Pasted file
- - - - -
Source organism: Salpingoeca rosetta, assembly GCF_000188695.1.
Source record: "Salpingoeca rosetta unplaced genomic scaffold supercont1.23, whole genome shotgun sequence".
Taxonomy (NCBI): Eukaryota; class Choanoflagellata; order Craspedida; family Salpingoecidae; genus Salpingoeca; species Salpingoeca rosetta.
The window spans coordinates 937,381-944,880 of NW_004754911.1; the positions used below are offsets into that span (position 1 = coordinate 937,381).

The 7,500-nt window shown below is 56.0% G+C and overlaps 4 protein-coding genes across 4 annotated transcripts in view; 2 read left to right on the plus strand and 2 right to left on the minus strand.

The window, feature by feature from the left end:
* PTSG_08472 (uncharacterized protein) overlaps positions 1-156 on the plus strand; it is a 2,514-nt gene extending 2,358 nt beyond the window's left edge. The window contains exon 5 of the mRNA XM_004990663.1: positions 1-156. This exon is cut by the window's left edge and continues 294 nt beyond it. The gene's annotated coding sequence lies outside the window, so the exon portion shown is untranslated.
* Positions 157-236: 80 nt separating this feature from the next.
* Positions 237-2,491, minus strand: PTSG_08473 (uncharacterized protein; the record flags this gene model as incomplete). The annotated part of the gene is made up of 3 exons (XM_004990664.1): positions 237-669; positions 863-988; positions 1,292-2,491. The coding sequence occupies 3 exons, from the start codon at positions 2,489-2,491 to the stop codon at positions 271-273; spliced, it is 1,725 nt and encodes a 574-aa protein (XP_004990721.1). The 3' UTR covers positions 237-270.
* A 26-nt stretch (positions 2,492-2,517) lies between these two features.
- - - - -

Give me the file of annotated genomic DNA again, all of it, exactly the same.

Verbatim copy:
Source organism: Salpingoeca rosetta, assembly GCF_000188695.1.
Source record: "Salpingoeca rosetta unplaced genomic scaffold supercont1.23, whole genome shotgun sequence".
Taxonomy (NCBI): Eukaryota; class Choanoflagellata; order Craspedida; family Salpingoecidae; genus Salpingoeca; species Salpingoeca rosetta.
The window spans coordinates 937,381-944,880 of NW_004754911.1; the positions used below are offsets into that span (position 1 = coordinate 937,381).

The 7,500-nt window shown below is 56.0% G+C and overlaps 4 protein-coding genes across 4 annotated transcripts in view; 2 read left to right on the plus strand and 2 right to left on the minus strand.

The window, feature by feature from the left end:
* PTSG_08472 (uncharacterized protein) overlaps positions 1-156 on the plus strand; it is a 2,514-nt gene extending 2,358 nt beyond the window's left edge. The window contains exon 5 of the mRNA XM_004990663.1: positions 1-156. This exon is cut by the window's left edge and continues 294 nt beyond it. The gene's annotated coding sequence lies outside the window, so the exon portion shown is untranslated.
* Positions 157-236: 80 nt separating this feature from the next.
* Positions 237-2,491, minus strand: PTSG_08473 (uncharacterized protein; the record flags this gene model as incomplete). The annotated part of the gene is made up of 3 exons (XM_004990664.1): positions 237-669; positions 863-988; positions 1,292-2,491. The coding sequence occupies 3 exons, from the start codon at positions 2,489-2,491 to the stop codon at positions 271-273; spliced, it is 1,725 nt and encodes a 574-aa protein (XP_004990721.1). The 3' UTR covers positions 237-270.
* A 26-nt stretch (positions 2,492-2,517) lies between these two features.